District has better red gram yield this year but where will price come from??

Gulbarga reaps a better red gram yield but is faced with unsatisfactory price Most of the crop is being sold at lower prices to private traders and dal mills.

When 110 taluks in the State have been declared drought-hit this year, Gulbarga district, despite having three taluks in the list, Gulbarga, Jewargi and Aland, has somehow managed to do well as far as agriculture is concerned thanks to a relatively better rainfall and a resultant good red gram crop yield.

After a loss of around 60,000 hectares of standing crop in the downpour that lashed in September 2016, red gram still remained largely unaffected on nearly 4 lakh hectares in the district. The yield too is better as compared to the previous year which witnessed one of the worst droughts in the recent times.

“I had grown eight quintals of red gram in four acres last year. This year, I have harvested around 16 quintals in the same land,” said Sharanabasappa, a small farmer from Belur village in Gulbarga taluk. He, however, could not rejoice as the price of the crop dropped in the market.

“I had sold the produce at ₹ 8,000 a quintal last year as compared to ₹ 4,500 this year. Some people had sold it at ₹ 10,000,” he added.

Unsatisfactory price

Though the government has set up red gram procurement centres at Agricultural Produce Marketing Committee (APMC) yards to purchase the crop directly from farmers at the minimum support price (MSP) of ₹ 5,050, most of the crop is being sold at lower prices to private traders and dal mills.

For instance, 8,123 quintals of red gram was purchased by private parties at the Gulbarga  APMC on Tuesday and only 154 quintals were procured at the two procurement centres. These State-established centres have procured only 1,818.50 quintals in the last one week. There are several reasons that force farmers to go to private parties to sell their crop.

First, most of the farmers take hand loans from private traders, dal mill owners and commission agents at up to 4 per cent monthly interest for purchasing agricultural inputs during sowing on the condition that they would sell their crop to the same private parties who exploit the farmers by charging higher interest on the loan and give relatively lower prices for the crop.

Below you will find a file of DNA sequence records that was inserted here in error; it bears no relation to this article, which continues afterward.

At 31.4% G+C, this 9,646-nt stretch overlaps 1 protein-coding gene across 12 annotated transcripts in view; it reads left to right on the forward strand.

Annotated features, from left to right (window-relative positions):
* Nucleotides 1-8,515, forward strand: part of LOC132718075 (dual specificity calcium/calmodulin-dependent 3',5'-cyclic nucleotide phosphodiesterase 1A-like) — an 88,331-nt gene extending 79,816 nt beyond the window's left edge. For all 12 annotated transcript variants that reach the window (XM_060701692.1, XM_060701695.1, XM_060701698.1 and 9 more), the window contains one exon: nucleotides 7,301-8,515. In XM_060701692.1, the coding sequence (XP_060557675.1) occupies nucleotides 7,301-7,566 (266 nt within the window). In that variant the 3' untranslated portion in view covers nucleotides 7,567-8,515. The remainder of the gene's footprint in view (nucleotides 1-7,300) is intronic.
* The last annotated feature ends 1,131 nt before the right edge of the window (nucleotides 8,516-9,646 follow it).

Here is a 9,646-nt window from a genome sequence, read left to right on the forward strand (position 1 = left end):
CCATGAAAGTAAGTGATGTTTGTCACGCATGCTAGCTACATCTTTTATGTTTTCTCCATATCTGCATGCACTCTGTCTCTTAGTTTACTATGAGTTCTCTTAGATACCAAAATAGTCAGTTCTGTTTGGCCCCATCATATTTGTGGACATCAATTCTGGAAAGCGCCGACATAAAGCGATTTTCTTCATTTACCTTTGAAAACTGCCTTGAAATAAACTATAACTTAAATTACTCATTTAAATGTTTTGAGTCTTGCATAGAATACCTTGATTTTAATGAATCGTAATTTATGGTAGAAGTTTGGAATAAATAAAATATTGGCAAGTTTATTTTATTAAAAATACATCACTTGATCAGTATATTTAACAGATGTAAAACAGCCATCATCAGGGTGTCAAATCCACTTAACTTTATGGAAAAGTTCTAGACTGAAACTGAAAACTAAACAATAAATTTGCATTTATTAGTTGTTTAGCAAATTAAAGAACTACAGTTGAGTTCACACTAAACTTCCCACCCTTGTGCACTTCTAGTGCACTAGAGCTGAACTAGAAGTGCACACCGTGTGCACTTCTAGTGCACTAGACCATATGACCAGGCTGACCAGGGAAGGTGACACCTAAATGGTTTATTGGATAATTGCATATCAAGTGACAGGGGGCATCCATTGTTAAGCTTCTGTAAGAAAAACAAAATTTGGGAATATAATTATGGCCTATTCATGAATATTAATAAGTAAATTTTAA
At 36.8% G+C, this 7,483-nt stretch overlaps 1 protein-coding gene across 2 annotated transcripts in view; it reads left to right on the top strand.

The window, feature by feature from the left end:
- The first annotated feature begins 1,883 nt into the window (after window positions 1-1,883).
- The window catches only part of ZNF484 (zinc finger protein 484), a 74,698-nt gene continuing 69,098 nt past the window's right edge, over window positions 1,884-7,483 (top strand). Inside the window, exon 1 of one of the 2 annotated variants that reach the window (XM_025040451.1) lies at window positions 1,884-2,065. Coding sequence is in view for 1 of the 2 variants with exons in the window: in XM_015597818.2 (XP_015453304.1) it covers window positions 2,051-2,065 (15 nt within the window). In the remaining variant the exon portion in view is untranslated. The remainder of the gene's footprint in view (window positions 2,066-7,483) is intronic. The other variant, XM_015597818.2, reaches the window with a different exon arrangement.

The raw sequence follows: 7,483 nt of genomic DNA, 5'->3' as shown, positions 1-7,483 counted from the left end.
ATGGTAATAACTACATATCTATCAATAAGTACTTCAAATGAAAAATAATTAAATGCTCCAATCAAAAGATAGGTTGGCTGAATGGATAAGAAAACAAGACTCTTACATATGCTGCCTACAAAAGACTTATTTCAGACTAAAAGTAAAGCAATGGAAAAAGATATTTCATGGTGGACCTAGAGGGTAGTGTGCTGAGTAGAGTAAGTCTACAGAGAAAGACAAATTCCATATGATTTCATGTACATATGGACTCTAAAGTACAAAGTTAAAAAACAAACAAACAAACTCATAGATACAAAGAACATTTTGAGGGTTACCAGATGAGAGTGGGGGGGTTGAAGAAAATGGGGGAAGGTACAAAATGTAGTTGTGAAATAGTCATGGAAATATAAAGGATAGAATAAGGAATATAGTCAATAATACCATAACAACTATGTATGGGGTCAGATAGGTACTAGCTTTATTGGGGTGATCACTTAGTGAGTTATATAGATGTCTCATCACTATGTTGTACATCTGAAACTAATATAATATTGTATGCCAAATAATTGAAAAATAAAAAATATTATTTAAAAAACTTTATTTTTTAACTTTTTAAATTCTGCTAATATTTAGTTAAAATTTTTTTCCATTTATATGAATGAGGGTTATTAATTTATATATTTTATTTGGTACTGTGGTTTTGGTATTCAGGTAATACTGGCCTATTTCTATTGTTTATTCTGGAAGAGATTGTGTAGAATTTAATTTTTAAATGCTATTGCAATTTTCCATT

Second, farmers feel unsure about quick payments at government- established procurement centres.

The officials at the centre themselves agree that payment may get delayed up to a month as compared to on-the-spot cheque issuance in private trading centres. Maruti Manpade, president of the Karnataka Rajya Raitha Sangha, blames the government for unsatisfactory price and procurement woes.

“We had sought a minimum support price of ₹ 7,500 per quintal for the crop. The State government recommended ₹ 6,500. But, the Union government announced only ₹ 4,625, plus ₹ 425 incentive. The government is not for safeguarding the interests of the farming community,” he told The Media. The officials associated with procurement should attract farmers by ensuring speedy payment and hassle-free procurement, he added.

He also blamed private parties for exploiting farmers with lower prices and higher interests on the one hand and purchasing the crop directly from farmers to evade taxes and thus causing losses to the Exchequer.

World TV News :  Karnataka


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